Troy Winters and Julie Jobin | CUPE Health & Safety
Health and safety-related changes to the Canada Labour Code came into effect on October 31, 2014. These changes only apply to workers that are regulated by the Canada Labour Code (rather than provincial health and safety legislation) which includes CUPE members who work in communications, ports, airlines, rail and other cross-provincial border transportation.
There are three significant changes that affect CUPE members:
1) THE DEFINITION OF DANGER
As we previously reported, the Code now requires that a hazard be “an imminent or serious threat” to be considered dangerous. CUPE adamantly disagrees with the new definition, as it implies that long-term exposures to hazardous substances, like asbestos for instance, may not be considered dan-gerous (See Canary Winter 2014 for a more in-depth explanation). Regardless of the definition, if you are asked to do work you legitimately believe will pose a significant risk to your health and safety now, or your health in the future, you still have the right to refuse dangerous work, and should do so.
2) THE INVESTIGATION PROCESS FOR WORK REFUSAL
The process for investigating a work refusal has also changed, with new mandatory requirements for committee involvement in the investigation and written reporting requirements that previously did not exist. A summary of the new procedure, with a complete explanation from the federal government can be found at cupe.ca (search “right to refuse”).
3) WORK REFUSALS BEING RULED AS TRIVIAL, FRIVOLOUS OR VEXATIOUS, OR MADE IN BAD FAITH
The Code now provides both the employer and the Minister of Labour or the minister’s delegate an option to rule an investigation of a work refusal trivial, frivolous or vexatious, or made in bad faith. CUPE strongly opposes the new language. We believe it is designed to make workers fearful of refusing work.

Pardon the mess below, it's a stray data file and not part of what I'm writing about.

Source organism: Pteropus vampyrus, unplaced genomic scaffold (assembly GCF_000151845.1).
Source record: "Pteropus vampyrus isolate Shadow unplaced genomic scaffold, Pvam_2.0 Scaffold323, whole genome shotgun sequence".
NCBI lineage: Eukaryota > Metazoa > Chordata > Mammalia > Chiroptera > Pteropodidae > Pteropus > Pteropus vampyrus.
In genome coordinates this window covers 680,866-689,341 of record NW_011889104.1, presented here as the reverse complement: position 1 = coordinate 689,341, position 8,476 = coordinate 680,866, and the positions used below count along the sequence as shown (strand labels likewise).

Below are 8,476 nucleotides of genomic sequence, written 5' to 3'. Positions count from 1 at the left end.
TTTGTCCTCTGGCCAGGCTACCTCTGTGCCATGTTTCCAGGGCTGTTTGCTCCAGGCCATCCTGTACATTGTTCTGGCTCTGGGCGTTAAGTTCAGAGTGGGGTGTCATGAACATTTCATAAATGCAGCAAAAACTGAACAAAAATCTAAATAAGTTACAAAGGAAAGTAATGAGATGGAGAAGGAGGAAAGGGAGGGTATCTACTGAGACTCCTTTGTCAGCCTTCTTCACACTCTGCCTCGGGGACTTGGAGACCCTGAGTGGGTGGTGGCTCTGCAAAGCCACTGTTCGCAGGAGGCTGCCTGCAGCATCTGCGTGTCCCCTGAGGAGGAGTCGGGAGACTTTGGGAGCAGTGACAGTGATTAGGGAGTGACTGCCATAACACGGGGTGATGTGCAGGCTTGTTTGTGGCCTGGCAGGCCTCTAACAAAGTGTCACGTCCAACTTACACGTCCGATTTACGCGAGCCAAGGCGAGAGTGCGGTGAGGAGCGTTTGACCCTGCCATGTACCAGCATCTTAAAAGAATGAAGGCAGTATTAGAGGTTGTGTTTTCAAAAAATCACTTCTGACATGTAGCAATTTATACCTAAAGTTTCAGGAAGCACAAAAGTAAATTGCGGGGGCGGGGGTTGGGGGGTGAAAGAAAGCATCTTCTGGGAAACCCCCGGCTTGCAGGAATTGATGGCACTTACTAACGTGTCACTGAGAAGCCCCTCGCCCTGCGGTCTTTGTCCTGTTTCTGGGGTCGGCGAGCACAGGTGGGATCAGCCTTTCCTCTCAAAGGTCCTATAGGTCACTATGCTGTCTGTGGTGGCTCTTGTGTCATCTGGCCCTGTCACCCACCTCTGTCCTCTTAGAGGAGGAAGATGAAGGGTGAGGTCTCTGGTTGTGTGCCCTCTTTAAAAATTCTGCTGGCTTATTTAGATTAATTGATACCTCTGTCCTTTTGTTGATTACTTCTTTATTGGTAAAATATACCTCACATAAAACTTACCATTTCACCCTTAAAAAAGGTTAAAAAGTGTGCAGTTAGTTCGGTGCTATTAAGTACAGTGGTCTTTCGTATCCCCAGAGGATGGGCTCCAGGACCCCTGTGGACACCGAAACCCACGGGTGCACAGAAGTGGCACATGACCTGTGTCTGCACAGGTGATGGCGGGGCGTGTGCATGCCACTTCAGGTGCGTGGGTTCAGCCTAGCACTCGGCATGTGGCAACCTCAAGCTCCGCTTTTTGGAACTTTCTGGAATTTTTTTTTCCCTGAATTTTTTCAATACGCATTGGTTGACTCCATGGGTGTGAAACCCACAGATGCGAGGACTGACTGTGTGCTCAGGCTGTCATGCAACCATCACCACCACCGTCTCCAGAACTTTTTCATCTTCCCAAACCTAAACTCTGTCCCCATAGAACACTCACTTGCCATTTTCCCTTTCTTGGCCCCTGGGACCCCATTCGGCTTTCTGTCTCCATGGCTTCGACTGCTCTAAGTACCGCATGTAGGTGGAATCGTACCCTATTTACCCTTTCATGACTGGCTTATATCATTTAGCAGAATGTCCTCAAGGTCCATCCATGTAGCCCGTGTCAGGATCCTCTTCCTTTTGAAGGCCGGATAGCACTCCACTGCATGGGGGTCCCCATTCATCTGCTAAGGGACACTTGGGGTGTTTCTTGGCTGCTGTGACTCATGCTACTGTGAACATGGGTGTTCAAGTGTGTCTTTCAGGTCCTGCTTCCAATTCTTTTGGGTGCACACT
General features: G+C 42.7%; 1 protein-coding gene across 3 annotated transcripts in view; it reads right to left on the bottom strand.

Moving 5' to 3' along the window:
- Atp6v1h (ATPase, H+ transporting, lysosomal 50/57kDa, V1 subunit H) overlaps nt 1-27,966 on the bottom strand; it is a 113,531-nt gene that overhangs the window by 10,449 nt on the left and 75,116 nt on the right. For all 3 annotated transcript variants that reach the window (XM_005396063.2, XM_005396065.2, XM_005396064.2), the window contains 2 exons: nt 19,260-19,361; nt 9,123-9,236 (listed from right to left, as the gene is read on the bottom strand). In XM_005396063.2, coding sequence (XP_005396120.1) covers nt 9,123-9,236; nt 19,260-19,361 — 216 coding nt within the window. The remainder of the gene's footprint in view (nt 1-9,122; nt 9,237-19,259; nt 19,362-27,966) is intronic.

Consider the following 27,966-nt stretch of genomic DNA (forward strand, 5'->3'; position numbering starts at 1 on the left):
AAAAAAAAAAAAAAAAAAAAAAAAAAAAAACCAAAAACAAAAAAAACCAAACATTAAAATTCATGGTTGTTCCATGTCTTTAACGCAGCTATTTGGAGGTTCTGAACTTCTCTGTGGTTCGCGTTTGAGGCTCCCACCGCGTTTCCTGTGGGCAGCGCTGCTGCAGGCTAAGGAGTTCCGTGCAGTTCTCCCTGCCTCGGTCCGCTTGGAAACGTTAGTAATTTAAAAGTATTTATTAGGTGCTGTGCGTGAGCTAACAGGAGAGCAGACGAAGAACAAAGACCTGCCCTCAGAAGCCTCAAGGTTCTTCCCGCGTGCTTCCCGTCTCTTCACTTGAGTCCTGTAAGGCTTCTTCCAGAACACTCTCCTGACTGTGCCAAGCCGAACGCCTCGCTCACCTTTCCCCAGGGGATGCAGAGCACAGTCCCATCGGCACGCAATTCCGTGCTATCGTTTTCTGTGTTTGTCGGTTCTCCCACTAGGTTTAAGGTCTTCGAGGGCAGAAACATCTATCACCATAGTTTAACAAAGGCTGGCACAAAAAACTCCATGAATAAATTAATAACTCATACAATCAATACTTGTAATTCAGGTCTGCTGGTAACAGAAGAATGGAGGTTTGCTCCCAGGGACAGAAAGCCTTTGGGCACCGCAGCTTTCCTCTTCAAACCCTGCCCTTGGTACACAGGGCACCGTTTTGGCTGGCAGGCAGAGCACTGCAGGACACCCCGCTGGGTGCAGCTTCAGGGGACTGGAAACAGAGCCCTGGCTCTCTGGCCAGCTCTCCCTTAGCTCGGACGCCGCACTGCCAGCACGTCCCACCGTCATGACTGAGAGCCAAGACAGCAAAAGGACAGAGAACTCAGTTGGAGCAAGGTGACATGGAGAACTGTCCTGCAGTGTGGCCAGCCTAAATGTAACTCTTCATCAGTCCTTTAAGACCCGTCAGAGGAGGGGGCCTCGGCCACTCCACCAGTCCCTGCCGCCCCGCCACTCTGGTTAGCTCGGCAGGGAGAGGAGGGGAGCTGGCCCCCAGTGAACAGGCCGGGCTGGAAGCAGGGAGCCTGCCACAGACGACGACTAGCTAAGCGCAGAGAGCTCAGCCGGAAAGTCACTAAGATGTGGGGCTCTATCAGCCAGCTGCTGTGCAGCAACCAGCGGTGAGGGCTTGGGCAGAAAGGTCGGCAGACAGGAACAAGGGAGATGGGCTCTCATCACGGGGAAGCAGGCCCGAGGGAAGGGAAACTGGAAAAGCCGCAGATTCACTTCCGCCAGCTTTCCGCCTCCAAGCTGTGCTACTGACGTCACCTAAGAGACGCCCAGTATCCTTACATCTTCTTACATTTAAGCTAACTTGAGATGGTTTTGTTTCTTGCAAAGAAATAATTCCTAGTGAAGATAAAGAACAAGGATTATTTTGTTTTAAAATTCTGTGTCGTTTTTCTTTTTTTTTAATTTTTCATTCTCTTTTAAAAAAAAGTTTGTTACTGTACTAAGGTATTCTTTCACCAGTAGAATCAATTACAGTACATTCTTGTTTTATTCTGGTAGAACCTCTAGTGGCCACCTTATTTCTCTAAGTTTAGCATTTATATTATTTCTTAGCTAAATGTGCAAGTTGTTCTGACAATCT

The federal labour program has also released new documents clarifying the committee’s right to participate in a refusal investigation. The new Interpretations, Policies and Guidelines (IPGs) reiterates that the term “shall participate” requires the Health and Safety Committee to be actively involved from the beginning to the completion of each of the activities identified in the Code. This language should be interpreted to mean that participation by committee members is (and has always been) a mandatory requirement.
CUPE continues to oppose any legislation that reduces the basic health and safety of our members at work. The Conservative government has a legacy of policies that hurt Canadian families. But the good news is we’re just one election away from seeing the change we want. The NDP has been built in partnership with the Canadian labour movement and CUPE to be a voice for workers. Together, we are committed to building a better Canada, with stronger laws to make sure all workers are healthy and safe on the job. If you believe it’s time to stand up for Canadian workers, vote for the change you want. Support the NDP.